var ip = document.getElementsByTagName("input");
  var cnt = 0;
  for(var i=0; i<ip.length; i++) {
    if (ip[i].checked == true) {
  pb.value = cnt;

The variable ip contains a NodeList with all input elements. Each of these elements is tested in the for loop for its condition. If it is activated (checked == true), the counter variable cnt increases by 1. To finish, the value of the progress element is set to the value of the counter variable.

3.3.3. Lists of Options with “datalist”

One long-awaited new function for forms is a drop-down menu to which you can add your own entries. Because the well-known select element is limited to the values specified as option elements, web developers used to come up with various JavaScript tricks to add expandable selection lists to text fields.

The HTML5 specification now has a very elegant solution to this problem. The new datalist element was defined to function as a container for the already familiar option element. Now we can assign to each input element a datalist element that displays the selection options when needed. Browsers that do not support the datalist element will only display the empty text field.

Listing 3.1 shows the use of the new element. The input element is defined by the type text, and the attribute list refers to the id of the datalist element (in this case, homepages). When the page is loaded, the autofocus attribute positions the cursor automatically inside the text field (see section 3.2.1, Focusing with “autofocus”) and ensures, at least with the Opera browser, that the selection list appears (see Figure 3.7).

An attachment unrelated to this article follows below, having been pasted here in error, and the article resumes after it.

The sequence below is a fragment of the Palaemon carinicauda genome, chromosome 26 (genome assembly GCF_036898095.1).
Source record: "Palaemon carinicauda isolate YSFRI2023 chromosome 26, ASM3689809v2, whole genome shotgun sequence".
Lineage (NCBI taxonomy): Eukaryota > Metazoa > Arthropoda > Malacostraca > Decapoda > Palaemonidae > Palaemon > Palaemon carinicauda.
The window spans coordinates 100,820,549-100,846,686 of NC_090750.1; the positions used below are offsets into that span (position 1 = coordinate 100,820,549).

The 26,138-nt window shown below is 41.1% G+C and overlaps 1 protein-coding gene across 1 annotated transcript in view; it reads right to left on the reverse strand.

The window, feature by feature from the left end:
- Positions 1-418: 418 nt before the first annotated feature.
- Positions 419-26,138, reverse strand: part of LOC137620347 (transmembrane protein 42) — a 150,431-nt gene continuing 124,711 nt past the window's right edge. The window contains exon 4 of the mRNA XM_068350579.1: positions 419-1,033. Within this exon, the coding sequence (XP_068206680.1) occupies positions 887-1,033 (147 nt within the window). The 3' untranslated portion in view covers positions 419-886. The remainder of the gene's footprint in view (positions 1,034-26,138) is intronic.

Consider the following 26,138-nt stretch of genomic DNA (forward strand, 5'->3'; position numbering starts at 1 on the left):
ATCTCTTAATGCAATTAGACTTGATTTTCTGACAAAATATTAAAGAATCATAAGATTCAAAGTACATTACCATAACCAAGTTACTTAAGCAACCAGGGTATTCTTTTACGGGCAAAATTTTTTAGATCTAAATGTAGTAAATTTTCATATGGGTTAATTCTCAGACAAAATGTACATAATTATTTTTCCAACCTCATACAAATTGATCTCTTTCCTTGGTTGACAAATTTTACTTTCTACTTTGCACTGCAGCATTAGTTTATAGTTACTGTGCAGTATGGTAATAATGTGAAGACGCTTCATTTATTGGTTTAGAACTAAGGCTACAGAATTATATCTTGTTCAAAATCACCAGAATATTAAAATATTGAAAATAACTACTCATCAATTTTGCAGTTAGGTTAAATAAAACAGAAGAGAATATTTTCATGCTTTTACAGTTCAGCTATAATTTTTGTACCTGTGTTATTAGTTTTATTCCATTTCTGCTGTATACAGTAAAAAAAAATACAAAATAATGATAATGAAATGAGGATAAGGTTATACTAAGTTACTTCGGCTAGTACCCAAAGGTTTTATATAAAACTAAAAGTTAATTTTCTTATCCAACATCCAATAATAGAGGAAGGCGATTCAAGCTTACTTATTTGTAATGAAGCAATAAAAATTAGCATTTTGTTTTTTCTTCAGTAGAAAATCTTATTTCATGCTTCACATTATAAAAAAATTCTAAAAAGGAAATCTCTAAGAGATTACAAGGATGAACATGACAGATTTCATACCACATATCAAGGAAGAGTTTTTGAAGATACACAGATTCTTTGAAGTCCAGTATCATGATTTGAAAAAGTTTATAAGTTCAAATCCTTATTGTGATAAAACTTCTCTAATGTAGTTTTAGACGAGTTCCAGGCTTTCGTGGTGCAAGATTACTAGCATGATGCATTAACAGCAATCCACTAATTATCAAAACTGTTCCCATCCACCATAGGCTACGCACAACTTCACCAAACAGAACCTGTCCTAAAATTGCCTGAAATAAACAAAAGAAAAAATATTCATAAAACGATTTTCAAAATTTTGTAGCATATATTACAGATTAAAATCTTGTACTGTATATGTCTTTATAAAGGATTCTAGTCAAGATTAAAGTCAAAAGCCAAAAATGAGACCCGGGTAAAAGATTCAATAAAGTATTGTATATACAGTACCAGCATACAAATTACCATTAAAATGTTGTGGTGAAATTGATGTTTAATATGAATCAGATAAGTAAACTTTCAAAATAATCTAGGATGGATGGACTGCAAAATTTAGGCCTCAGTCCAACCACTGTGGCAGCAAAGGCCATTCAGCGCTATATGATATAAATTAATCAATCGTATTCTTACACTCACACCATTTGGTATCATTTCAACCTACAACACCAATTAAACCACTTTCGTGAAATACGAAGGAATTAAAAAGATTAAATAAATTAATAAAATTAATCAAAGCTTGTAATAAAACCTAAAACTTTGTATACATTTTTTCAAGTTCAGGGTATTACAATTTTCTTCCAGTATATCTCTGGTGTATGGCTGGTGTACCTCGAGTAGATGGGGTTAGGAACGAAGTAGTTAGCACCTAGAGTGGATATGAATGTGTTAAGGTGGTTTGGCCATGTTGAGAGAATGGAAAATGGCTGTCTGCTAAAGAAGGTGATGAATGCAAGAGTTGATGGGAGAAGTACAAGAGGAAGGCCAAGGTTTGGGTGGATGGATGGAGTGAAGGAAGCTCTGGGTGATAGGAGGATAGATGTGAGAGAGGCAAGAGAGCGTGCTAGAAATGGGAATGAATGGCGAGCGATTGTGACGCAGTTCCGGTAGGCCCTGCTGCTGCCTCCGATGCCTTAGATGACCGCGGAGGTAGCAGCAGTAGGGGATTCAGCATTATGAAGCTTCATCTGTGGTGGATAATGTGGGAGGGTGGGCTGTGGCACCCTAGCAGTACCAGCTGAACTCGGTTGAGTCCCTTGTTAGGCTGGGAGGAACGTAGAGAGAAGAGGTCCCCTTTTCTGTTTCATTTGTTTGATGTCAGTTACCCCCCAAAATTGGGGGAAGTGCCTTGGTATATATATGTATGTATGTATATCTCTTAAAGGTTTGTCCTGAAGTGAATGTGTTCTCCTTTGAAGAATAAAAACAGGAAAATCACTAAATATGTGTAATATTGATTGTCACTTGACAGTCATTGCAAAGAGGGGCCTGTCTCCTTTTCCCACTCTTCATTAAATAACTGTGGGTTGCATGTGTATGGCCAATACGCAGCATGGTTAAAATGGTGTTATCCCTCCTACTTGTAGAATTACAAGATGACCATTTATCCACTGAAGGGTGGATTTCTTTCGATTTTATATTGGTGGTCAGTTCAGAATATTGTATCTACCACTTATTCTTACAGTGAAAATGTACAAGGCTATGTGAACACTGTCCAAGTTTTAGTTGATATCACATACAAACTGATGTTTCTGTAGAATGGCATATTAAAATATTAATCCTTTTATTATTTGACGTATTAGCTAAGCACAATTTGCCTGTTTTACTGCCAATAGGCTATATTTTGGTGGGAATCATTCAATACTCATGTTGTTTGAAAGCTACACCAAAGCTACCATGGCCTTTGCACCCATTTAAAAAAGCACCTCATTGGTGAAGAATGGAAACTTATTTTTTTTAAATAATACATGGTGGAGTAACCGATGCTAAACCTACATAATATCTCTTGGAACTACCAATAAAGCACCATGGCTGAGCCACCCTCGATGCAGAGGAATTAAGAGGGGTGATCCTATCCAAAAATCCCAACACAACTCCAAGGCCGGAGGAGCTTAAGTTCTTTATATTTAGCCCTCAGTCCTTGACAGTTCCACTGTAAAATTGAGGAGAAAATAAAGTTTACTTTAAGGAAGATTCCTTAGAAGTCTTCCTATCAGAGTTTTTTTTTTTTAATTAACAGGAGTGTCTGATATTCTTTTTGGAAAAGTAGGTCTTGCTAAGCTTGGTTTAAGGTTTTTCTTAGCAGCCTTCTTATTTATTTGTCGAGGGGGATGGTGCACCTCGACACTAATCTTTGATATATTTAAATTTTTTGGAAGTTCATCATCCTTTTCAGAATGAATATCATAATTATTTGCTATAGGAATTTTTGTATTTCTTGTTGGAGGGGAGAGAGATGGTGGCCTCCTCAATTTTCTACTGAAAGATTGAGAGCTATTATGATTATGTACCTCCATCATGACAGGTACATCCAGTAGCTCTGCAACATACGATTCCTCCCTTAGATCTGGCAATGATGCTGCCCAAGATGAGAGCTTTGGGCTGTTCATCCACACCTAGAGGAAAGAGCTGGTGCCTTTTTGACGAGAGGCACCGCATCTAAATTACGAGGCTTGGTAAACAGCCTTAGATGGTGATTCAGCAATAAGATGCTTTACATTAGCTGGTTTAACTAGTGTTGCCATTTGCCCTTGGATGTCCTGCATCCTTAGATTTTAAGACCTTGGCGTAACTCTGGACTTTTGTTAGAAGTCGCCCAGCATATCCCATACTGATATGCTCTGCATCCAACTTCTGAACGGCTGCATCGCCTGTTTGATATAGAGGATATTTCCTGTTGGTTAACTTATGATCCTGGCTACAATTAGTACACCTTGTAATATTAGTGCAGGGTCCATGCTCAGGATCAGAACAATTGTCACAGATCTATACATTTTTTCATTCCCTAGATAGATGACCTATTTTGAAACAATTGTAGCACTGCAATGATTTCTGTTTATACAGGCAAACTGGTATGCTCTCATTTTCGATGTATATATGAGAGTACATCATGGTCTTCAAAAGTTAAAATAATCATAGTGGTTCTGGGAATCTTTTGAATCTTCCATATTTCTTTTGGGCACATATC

Figure 3.7. Opera, representing a “datalist” element

For the option elements within the datalist, you just need to fill the value attribute. Further attributes and a text node are possible but not required for this use. If the user clicks the Submit button, the content of the text field is prefixed with the character string http:// and the browser is redirected to the resulting URL (window.location):

Listing 3.1. The “datalist” element filled with Internet addresses

  <label for=url>Goto</label>
  http://<input type=text id=url name=homepage
                 list=hompages autofocus>
  <datalist id=hompages>
  <input type=submit
    onclick="window.location =
    return false;" >

If you want to equip older browsers with a selection list without duplicating the HTML code, you can fall back on the following trick. Because browsers supporting the datalist element ignore an enclosed select element, they display the new HTML5 select element. Older browsers, however, display a selection list for the text field with predefined links, which will be inserted into the text field when the selection is changed.

As you can see in Listing 3.2, we need to add a text node to the option elements because the “old” select element does not show the content of the value attribute but instead shows the text:

Listing 3.2. A “datalist” with the fallback for older browsers

<datalist id=hompages>
<select name=homepage
  onchange="document.getElementById('url').value =
    document.forms[0].homepage[1].value" >